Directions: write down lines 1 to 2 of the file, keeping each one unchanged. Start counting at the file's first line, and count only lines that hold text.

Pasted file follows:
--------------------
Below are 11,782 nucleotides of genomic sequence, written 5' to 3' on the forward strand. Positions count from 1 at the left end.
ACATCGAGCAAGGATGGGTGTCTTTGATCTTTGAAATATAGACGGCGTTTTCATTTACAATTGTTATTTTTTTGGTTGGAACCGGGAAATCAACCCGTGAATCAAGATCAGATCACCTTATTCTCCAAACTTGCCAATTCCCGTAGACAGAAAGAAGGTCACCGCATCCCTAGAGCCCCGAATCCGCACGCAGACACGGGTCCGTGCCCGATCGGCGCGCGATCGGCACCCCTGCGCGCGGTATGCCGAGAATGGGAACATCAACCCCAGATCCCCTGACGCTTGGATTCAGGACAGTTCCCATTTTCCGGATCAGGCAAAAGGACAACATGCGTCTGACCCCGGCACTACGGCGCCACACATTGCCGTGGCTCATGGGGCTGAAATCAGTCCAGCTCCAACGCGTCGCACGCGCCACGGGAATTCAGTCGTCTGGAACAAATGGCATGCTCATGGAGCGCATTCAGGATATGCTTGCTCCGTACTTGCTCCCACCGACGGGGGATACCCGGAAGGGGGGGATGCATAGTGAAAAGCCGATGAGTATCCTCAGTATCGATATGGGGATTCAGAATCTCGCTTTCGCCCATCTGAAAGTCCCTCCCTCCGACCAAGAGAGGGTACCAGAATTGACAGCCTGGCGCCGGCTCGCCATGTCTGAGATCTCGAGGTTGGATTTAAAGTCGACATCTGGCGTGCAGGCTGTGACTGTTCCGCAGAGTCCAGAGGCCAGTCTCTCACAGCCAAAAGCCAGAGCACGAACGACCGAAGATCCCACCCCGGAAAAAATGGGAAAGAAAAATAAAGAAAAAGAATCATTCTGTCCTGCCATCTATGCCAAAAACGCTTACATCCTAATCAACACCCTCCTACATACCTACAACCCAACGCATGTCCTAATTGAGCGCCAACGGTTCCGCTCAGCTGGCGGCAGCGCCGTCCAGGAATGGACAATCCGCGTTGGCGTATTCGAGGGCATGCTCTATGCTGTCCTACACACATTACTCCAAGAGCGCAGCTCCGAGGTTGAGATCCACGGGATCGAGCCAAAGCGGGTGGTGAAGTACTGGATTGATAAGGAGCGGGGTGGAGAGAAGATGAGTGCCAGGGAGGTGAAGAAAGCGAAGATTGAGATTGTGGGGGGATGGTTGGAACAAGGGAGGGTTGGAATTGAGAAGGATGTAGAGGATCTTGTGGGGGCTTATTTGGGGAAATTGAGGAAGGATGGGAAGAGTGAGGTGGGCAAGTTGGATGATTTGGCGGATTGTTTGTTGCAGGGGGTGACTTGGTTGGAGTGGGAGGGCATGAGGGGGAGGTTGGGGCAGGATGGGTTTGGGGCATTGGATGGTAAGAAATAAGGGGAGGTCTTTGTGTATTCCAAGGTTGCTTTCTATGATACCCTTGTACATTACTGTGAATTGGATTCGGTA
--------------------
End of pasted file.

Below are 11,782 nucleotides of genomic sequence, written 5' to 3' on the forward strand. Positions count from 1 at the left end.
ACATCGAGCAAGGATGGGTGTCTTTGATCTTTGAAATATAGACGGCGTTTTCATTTACAATTGTTATTTTTTTGGTTGGAACCGGGAAATCAACCCGTGAATCAAGATCAGATCACCTTATTCTCCAAACTTGCCAATTCCCGTAGACAGAAAGAAGGTCACCGCATCCCTAGAGCCCCGAATCCGCACGCAGACACGGGTCCGTGCCCGATCGGCGCGCGATCGGCACCCCTGCGCGCGGTATGCCGAGAATGGGAACATCAACCCCAGATCCCCTGACGCTTGGATTCAGGACAGTTCCCATTTTCCGGATCAGGCAAAAGGACAACATGCGTCTGACCCCGGCACTACGGCGCCACACATTGCCGTGGCTCATGGGGCTGAAATCAGTCCAGCTCCAACGCGTCGCACGCGCCACGGGAATTCAGTCGTCTGGAACAAATGGCATGCTCATGGAGCGCATTCAGGATATGCTTGCTCCGTACTTGCTCCCACCGACGGGGGATACCCGGAAGGGGGGGATGCATAGTGAAAAGCCGATGAGTATCCTCAGTATCGATATGGGGATTCAGAATCTCGCTTTCGCCCATCTGAAAGTCCCTCCCTCCGACCAAGAGAGGGTACCAGAATTGACAGCCTGGCGCCGGCTCGCCATGTCTGAGATCTCGAGGTTGGATTTAAAGTCGACATCTGGCGTGCAGGCTGTGACTGTTCCGCAGAGTCCAGAGGCCAGTCTCTCACAGCCAAAAGCCAGAGCACGAACGACCGAAGATCCCACCCCGGAAAAAATGGGAAAGAAAAATAAAGAAAAAGAATCATTCTGTCCTGCCATCTATGCCAAAAACGCTTACATCCTAATCAACACCCTCCTACATACCTACAACCCAACGCATGTCCTAATTGAGCGCCAACGGTTCCGCTCAGCTGGCGGCAGCGCCGTCCAGGAATGGACAATCCGCGTTGGCGTATTCGAGGGCATGCTCTATGCTGTCCTACACACATTACTCCAAGAGCGCAGCTCCGAGGTTGAGATCCACGGGATCGAGCCAAAGCGGGTGGTGAAGTACTGGATTGATAAGGAGCGGGGTGGAGAGAAGATGAGTGCCAGGGAGGTGAAGAAAGCGAAGATTGAGATTGTGGGGGGATGGTTGGAACAAGGGAGGGTTGGAATTGAGAAGGATGTAGAGGATCTTGTGGGGGCTTATTTGGGGAAATTGAGGAAGGATGGGAAGAGTGAGGTGGGCAAGTTGGATGATTTGGCGGATTGTTTGTTGCAGGGGGTGACTTGGTTGGAGTGGGAGGGCATGAGGGGGAGGTTGGGGCAGGATGGGTTTGGGGCATTGGATGGTAAGAAATAAGGGGAGGTCTTTGTGTATTCCAAGGTTGCTTTCTATGATACCCTTGTACATTACTGTGAATTGGATTCGGTA